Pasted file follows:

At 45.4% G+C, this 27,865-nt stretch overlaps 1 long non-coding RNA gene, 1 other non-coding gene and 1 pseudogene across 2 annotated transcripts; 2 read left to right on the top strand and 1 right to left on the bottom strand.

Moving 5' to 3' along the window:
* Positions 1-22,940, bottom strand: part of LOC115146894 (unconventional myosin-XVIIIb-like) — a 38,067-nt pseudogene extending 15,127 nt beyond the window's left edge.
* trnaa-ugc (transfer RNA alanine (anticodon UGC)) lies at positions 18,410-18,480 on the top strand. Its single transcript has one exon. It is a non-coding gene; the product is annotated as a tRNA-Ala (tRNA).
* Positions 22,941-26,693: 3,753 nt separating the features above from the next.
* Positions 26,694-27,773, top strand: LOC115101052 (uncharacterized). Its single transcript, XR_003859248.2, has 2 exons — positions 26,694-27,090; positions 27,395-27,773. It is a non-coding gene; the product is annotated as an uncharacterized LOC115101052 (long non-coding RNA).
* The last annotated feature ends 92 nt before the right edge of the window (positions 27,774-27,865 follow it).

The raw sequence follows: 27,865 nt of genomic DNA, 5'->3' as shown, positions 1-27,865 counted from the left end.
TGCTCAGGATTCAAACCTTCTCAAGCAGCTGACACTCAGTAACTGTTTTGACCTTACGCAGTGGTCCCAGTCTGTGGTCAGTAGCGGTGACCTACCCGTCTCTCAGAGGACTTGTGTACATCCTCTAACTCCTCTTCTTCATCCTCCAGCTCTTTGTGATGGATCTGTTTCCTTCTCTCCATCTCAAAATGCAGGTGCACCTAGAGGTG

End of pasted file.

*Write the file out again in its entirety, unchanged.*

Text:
At 45.4% G+C, this 27,865-nt stretch overlaps 1 long non-coding RNA gene, 1 other non-coding gene and 1 pseudogene across 2 annotated transcripts; 2 read left to right on the top strand and 1 right to left on the bottom strand.

Moving 5' to 3' along the window:
* Positions 1-22,940, bottom strand: part of LOC115146894 (unconventional myosin-XVIIIb-like) — a 38,067-nt pseudogene extending 15,127 nt beyond the window's left edge.
* trnaa-ugc (transfer RNA alanine (anticodon UGC)) lies at positions 18,410-18,480 on the top strand. Its single transcript has one exon. It is a non-coding gene; the product is annotated as a tRNA-Ala (tRNA).
* Positions 22,941-26,693: 3,753 nt separating the features above from the next.
* Positions 26,694-27,773, top strand: LOC115101052 (uncharacterized). Its single transcript, XR_003859248.2, has 2 exons — positions 26,694-27,090; positions 27,395-27,773. It is a non-coding gene; the product is annotated as an uncharacterized LOC115101052 (long non-coding RNA).
* The last annotated feature ends 92 nt before the right edge of the window (positions 27,774-27,865 follow it).

The raw sequence follows: 27,865 nt of genomic DNA, 5'->3' as shown, positions 1-27,865 counted from the left end.
TGCTCAGGATTCAAACCTTCTCAAGCAGCTGACACTCAGTAACTGTTTTGACCTTACGCAGTGGTCCCAGTCTGTGGTCAGTAGCGGTGACCTACCCGTCTCTCAGAGGACTTGTGTACATCCTCTAACTCCTCTTCTTCATCCTCCAGCTCTTTGTGATGGATCTGTTTCCTTCTCTCCATCTCAAAATGCAGGTGCACCTAGAGGTG